What does the automation of imagination via AI-based “imagination machines” mean for the development of imagination as a tool for solving public policy problems?
Fields of human creativity from literature to architecture have seen a wide variety of experiments in the ability of artificial intelligence – self-learning algorithms fed with big data sets – to imagine. Sridhar Mahadevan speaks of these algorithms as ‘imagination machines’.
Good public policy, at any level, requires that we are able to imagine new ideas and yet, often, short-term budgets, professional pressures, and political cycles make it difficult to think outside of the immediate present. Can AI-based imagination machines help us overcome those obstacles? It is often said that AI does not decide for us, but instead provides only a series of evaluations and options from which humans ultimately get to serve as the decision-makers. However, if humans aren’t actively involved in the imagination of alternative policy suggestions, do they remain capable of understanding how to make appropriate decisions? How can we ensure public accountability if decision-makers don’t understand the decisions they make? And, how can we at the same time ensure that we can achieve the potential AI has to help us find new ways to imagine a better society?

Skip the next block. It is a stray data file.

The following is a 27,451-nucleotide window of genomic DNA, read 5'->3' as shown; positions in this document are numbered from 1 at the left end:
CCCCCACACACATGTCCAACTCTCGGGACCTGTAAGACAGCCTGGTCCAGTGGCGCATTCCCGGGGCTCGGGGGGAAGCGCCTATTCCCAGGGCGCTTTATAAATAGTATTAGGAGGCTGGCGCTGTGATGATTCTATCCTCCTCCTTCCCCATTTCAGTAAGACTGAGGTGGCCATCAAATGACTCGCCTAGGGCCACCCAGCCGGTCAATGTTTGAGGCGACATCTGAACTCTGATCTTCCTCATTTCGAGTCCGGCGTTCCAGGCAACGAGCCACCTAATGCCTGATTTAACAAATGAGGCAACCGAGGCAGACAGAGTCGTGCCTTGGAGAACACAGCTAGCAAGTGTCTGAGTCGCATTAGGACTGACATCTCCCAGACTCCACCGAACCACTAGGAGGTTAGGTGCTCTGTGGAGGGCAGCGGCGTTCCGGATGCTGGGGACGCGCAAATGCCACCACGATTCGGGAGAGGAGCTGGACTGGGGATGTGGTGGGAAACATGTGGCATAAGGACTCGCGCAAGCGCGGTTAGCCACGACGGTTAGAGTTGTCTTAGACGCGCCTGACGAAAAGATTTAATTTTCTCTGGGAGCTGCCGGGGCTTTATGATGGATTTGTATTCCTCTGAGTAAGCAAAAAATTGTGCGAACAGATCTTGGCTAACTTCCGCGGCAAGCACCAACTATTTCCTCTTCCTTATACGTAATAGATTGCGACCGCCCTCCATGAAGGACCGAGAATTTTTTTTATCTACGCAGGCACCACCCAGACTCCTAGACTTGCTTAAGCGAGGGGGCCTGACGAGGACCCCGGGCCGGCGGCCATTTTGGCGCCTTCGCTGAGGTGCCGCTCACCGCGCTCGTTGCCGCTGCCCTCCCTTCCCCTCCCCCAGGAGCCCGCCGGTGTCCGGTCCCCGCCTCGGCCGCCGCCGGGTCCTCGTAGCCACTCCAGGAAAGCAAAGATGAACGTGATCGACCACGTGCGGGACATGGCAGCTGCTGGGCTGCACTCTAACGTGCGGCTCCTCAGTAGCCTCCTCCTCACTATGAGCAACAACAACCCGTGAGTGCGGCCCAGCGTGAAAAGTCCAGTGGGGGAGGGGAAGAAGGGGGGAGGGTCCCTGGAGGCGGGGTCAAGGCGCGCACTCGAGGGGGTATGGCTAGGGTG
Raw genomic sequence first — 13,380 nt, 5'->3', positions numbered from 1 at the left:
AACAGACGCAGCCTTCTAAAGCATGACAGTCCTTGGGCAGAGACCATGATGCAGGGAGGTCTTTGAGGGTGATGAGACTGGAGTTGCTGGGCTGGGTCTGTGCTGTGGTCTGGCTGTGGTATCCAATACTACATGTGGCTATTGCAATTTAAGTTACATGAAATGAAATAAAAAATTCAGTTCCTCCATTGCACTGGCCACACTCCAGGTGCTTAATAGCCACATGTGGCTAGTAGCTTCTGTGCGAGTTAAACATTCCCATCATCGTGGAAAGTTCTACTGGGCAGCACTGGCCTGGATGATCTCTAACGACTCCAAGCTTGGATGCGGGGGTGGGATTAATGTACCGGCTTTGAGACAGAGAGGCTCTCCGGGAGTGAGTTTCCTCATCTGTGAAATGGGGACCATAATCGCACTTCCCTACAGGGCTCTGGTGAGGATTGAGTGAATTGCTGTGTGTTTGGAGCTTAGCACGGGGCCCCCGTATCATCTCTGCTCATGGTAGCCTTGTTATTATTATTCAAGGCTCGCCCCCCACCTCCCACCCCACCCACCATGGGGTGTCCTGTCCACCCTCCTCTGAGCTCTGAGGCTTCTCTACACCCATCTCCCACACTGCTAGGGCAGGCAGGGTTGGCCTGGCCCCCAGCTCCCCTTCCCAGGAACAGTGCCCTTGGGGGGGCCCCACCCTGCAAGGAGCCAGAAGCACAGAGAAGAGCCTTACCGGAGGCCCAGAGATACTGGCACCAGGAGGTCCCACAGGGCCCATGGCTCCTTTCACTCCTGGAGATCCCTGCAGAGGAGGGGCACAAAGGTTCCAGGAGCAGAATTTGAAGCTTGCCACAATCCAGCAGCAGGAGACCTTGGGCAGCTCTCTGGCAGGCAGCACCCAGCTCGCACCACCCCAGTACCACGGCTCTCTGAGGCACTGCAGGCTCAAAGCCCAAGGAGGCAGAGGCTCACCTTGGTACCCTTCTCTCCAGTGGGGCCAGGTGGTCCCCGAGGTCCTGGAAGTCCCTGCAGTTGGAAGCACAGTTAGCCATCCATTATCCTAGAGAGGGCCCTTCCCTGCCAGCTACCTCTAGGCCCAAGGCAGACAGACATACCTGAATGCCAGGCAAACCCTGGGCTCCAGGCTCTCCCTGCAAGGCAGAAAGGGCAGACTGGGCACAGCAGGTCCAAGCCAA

With Professor Sridhar Mahadevan, University of Massachusetts, Director at Adobe Research in San Jose, California, USA.
You can read a brief outline on the concept of ‘imagination machines’ here: